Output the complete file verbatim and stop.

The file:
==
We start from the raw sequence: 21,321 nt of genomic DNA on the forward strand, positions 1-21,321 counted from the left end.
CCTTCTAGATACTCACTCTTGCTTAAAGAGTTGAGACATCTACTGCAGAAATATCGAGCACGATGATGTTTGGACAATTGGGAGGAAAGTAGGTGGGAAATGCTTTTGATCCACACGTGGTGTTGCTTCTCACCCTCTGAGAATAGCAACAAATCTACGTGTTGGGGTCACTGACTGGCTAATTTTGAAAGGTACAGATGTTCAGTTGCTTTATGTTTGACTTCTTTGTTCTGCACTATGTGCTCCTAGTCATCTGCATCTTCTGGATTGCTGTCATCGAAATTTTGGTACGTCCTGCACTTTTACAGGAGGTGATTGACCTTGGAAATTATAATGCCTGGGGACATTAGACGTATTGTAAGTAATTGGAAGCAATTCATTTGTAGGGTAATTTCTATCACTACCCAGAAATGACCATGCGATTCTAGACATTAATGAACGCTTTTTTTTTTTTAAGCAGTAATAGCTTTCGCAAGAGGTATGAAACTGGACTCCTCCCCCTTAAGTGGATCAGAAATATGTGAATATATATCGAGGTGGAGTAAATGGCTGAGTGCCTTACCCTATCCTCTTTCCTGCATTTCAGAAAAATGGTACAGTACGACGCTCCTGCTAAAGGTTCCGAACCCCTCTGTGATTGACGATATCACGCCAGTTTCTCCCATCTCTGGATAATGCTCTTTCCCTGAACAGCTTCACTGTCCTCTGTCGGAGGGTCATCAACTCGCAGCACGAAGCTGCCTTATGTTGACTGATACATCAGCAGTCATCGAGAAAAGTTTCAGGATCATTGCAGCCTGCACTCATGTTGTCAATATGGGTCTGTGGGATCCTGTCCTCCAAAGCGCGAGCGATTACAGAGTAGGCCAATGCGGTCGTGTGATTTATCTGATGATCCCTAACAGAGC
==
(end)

We start from the raw sequence: 21,321 nt of genomic DNA on the forward strand, positions 1-21,321 counted from the left end.
CCTTCTAGATACTCACTCTTGCTTAAAGAGTTGAGACATCTACTGCAGAAATATCGAGCACGATGATGTTTGGACAATTGGGAGGAAAGTAGGTGGGAAATGCTTTTGATCCACACGTGGTGTTGCTTCTCACCCTCTGAGAATAGCAACAAATCTACGTGTTGGGGTCACTGACTGGCTAATTTTGAAAGGTACAGATGTTCAGTTGCTTTATGTTTGACTTCTTTGTTCTGCACTATGTGCTCCTAGTCATCTGCATCTTCTGGATTGCTGTCATCGAAATTTTGGTACGTCCTGCACTTTTACAGGAGGTGATTGACCTTGGAAATTATAATGCCTGGGGACATTAGACGTATTGTAAGTAATTGGAAGCAATTCATTTGTAGGGTAATTTCTATCACTACCCAGAAATGACCATGCGATTCTAGACATTAATGAACGCTTTTTTTTTTTTAAGCAGTAATAGCTTTCGCAAGAGGTATGAAACTGGACTCCTCCCCCTTAAGTGGATCAGAAATATGTGAATATATATCGAGGTGGAGTAAATGGCTGAGTGCCTTACCCTATCCTCTTTCCTGCATTTCAGAAAAATGGTACAGTACGACGCTCCTGCTAAAGGTTCCGAACCCCTCTGTGATTGACGATATCACGCCAGTTTCTCCCATCTCTGGATAATGCTCTTTCCCTGAACAGCTTCACTGTCCTCTGTCGGAGGGTCATCAACTCGCAGCACGAAGCTGCCTTATGTTGACTGATACATCAGCAGTCATCGAGAAAAGTTTCAGGATCATTGCAGCCTGCACTCATGTTGTCAATATGGGTCTGTGGGATCCTGTCCTCCAAAGCGCGAGCGATTACAGAGTAGGCCAATGCGGTCGTGTGATTTATCTGATGATCCCTAACAGAGC